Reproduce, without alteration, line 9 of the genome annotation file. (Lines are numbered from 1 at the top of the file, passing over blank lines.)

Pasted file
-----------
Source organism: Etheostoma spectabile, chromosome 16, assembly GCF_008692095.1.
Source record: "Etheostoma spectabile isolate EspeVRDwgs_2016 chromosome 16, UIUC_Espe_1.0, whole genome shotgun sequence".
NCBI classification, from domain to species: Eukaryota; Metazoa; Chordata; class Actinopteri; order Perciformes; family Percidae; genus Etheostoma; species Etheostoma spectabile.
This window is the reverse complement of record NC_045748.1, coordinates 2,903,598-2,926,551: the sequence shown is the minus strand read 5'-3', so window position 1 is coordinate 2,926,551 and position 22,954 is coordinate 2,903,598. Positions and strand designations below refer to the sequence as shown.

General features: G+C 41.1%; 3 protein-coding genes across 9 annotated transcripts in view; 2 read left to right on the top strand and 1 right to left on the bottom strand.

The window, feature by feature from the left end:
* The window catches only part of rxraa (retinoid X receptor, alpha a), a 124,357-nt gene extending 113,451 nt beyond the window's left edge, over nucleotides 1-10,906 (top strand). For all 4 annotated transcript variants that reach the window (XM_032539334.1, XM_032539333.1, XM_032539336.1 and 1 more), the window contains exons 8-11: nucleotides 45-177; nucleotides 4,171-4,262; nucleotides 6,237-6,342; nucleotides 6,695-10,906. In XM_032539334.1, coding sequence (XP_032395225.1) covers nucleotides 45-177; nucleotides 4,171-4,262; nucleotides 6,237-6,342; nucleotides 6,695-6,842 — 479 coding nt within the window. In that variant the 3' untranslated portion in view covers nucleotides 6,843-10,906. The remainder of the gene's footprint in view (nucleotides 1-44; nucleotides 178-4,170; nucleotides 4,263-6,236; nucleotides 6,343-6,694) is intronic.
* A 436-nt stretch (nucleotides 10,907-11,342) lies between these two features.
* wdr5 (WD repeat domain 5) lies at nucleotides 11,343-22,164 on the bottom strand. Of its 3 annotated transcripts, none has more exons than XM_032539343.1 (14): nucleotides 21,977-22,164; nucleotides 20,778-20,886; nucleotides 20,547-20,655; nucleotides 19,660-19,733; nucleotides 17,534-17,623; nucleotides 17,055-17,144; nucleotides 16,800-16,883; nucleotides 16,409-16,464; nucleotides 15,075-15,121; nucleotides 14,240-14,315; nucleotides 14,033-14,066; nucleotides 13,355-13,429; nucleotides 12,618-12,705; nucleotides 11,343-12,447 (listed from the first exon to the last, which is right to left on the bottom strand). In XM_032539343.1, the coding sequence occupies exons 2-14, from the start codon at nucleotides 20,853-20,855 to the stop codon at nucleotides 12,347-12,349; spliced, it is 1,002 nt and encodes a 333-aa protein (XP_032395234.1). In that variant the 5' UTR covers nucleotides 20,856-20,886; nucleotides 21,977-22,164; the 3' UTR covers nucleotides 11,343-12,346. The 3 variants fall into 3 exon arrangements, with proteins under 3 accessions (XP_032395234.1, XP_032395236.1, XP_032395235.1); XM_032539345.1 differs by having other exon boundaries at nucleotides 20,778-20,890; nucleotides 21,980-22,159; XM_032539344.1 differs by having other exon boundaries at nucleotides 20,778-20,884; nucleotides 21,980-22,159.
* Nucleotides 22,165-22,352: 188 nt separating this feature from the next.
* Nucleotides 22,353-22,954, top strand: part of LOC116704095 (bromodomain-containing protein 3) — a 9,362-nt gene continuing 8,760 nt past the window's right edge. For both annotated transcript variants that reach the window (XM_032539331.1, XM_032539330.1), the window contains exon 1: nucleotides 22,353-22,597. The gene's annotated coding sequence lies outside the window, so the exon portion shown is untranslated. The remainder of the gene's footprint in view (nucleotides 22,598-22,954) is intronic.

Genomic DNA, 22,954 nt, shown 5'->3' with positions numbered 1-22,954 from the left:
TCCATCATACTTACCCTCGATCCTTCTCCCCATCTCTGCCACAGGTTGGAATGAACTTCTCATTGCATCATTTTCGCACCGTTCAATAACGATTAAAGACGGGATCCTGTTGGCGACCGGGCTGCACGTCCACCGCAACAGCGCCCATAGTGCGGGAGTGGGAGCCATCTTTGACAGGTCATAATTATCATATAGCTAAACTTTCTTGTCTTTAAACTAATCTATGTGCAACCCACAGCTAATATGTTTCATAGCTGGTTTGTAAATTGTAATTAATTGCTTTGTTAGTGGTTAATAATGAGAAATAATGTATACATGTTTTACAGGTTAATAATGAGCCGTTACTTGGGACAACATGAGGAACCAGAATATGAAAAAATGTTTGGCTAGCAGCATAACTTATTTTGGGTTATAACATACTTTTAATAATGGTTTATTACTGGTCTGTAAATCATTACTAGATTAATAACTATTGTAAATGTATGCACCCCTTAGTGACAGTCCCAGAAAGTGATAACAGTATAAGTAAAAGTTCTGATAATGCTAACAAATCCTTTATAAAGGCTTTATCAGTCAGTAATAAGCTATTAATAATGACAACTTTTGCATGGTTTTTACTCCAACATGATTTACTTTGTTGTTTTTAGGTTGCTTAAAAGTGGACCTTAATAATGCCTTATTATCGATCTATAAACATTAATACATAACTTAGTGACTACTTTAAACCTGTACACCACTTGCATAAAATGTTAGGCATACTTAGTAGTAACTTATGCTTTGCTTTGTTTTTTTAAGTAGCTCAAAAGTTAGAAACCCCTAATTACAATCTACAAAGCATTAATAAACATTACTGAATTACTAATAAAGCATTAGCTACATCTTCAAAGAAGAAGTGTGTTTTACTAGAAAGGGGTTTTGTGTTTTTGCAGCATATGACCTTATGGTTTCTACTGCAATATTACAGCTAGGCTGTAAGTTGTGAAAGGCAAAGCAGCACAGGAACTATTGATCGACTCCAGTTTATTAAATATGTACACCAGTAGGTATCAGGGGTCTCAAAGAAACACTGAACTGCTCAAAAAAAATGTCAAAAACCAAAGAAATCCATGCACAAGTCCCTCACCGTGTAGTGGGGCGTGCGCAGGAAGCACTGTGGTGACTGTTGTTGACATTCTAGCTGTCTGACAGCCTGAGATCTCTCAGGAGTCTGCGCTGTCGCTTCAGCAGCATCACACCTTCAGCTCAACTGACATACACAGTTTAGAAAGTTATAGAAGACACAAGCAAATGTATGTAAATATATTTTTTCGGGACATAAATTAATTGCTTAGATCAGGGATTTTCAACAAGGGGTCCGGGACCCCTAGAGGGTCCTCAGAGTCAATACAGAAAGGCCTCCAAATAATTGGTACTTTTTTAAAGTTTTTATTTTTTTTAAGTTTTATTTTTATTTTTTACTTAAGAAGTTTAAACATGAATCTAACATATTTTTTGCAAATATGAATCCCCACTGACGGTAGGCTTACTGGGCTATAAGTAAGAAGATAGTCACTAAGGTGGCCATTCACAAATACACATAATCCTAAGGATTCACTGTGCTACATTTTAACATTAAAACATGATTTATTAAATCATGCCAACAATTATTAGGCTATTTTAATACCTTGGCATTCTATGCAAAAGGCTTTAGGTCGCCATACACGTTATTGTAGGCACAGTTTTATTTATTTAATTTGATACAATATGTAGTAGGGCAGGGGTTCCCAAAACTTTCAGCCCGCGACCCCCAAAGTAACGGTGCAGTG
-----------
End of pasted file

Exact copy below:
* wdr5 (WD repeat domain 5) lies at nucleotides 11,343-22,164 on the bottom strand. Of its 3 annotated transcripts, none has more exons than XM_032539343.1 (14): nucleotides 21,977-22,164; nucleotides 20,778-20,886; nucleotides 20,547-20,655; nucleotides 19,660-19,733; nucleotides 17,534-17,623; nucleotides 17,055-17,144; nucleotides 16,800-16,883; nucleotides 16,409-16,464; nucleotides 15,075-15,121; nucleotides 14,240-14,315; nucleotides 14,033-14,066; nucleotides 13,355-13,429; nucleotides 12,618-12,705; nucleotides 11,343-12,447 (listed from the first exon to the last, which is right to left on the bottom strand). In XM_032539343.1, the coding sequence occupies exons 2-14, from the start codon at nucleotides 20,853-20,855 to the stop codon at nucleotides 12,347-12,349; spliced, it is 1,002 nt and encodes a 333-aa protein (XP_032395234.1). In that variant the 5' UTR covers nucleotides 20,856-20,886; nucleotides 21,977-22,164; the 3' UTR covers nucleotides 11,343-12,346. The 3 variants fall into 3 exon arrangements, with proteins under 3 accessions (XP_032395234.1, XP_032395236.1, XP_032395235.1); XM_032539345.1 differs by having other exon boundaries at nucleotides 20,778-20,890; nucleotides 21,980-22,159; XM_032539344.1 differs by having other exon boundaries at nucleotides 20,778-20,884; nucleotides 21,980-22,159.